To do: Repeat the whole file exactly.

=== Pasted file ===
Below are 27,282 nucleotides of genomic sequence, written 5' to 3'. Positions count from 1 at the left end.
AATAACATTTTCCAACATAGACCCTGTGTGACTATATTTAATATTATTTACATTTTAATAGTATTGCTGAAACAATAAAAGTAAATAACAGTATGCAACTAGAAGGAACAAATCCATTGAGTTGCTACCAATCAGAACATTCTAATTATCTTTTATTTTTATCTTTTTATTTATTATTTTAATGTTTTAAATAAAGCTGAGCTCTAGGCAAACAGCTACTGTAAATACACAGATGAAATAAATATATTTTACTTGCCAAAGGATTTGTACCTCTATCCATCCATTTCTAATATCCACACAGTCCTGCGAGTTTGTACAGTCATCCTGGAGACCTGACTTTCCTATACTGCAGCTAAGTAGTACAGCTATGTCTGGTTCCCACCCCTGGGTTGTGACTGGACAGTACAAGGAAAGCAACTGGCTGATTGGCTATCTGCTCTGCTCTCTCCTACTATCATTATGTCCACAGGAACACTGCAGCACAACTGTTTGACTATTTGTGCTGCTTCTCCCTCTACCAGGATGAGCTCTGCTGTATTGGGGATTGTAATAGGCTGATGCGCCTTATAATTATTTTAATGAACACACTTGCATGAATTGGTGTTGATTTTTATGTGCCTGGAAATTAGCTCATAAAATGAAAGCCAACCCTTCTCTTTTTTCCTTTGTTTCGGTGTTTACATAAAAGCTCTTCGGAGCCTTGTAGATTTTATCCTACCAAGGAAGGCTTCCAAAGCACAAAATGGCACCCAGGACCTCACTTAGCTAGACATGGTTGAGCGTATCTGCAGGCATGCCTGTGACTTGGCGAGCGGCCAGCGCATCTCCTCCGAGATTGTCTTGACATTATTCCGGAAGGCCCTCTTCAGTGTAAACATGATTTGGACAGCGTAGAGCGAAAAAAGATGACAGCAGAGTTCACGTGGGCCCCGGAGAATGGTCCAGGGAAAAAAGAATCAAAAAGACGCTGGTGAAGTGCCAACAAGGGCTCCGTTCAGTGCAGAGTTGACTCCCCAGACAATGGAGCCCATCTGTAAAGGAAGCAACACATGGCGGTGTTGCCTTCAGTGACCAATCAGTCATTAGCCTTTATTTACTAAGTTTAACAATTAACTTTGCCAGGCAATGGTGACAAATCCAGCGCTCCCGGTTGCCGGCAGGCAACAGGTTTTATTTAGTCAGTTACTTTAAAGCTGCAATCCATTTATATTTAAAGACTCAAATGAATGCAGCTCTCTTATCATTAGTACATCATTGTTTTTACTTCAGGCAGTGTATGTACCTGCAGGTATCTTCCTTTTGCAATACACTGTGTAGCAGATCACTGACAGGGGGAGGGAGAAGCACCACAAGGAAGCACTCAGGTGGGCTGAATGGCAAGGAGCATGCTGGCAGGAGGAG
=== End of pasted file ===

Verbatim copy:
Below are 27,282 nucleotides of genomic sequence, written 5' to 3'. Positions count from 1 at the left end.
AATAACATTTTCCAACATAGACCCTGTGTGACTATATTTAATATTATTTACATTTTAATAGTATTGCTGAAACAATAAAAGTAAATAACAGTATGCAACTAGAAGGAACAAATCCATTGAGTTGCTACCAATCAGAACATTCTAATTATCTTTTATTTTTATCTTTTTATTTATTATTTTAATGTTTTAAATAAAGCTGAGCTCTAGGCAAACAGCTACTGTAAATACACAGATGAAATAAATATATTTTACTTGCCAAAGGATTTGTACCTCTATCCATCCATTTCTAATATCCACACAGTCCTGCGAGTTTGTACAGTCATCCTGGAGACCTGACTTTCCTATACTGCAGCTAAGTAGTACAGCTATGTCTGGTTCCCACCCCTGGGTTGTGACTGGACAGTACAAGGAAAGCAACTGGCTGATTGGCTATCTGCTCTGCTCTCTCCTACTATCATTATGTCCACAGGAACACTGCAGCACAACTGTTTGACTATTTGTGCTGCTTCTCCCTCTACCAGGATGAGCTCTGCTGTATTGGGGATTGTAATAGGCTGATGCGCCTTATAATTATTTTAATGAACACACTTGCATGAATTGGTGTTGATTTTTATGTGCCTGGAAATTAGCTCATAAAATGAAAGCCAACCCTTCTCTTTTTTCCTTTGTTTCGGTGTTTACATAAAAGCTCTTCGGAGCCTTGTAGATTTTATCCTACCAAGGAAGGCTTCCAAAGCACAAAATGGCACCCAGGACCTCACTTAGCTAGACATGGTTGAGCGTATCTGCAGGCATGCCTGTGACTTGGCGAGCGGCCAGCGCATCTCCTCCGAGATTGTCTTGACATTATTCCGGAAGGCCCTCTTCAGTGTAAACATGATTTGGACAGCGTAGAGCGAAAAAAGATGACAGCAGAGTTCACGTGGGCCCCGGAGAATGGTCCAGGGAAAAAAGAATCAAAAAGACGCTGGTGAAGTGCCAACAAGGGCTCCGTTCAGTGCAGAGTTGACTCCCCAGACAATGGAGCCCATCTGTAAAGGAAGCAACACATGGCGGTGTTGCCTTCAGTGACCAATCAGTCATTAGCCTTTATTTACTAAGTTTAACAATTAACTTTGCCAGGCAATGGTGACAAATCCAGCGCTCCCGGTTGCCGGCAGGCAACAGGTTTTATTTAGTCAGTTACTTTAAAGCTGCAATCCATTTATATTTAAAGACTCAAATGAATGCAGCTCTCTTATCATTAGTACATCATTGTTTTTACTTCAGGCAGTGTATGTACCTGCAGGTATCTTCCTTTTGCAATACACTGTGTAGCAGATCACTGACAGGGGGAGGGAGAAGCACCACAAGGAAGCACTCAGGTGGGCTGAATGGCAAGGAGCATGCTGGCAGGAGGAG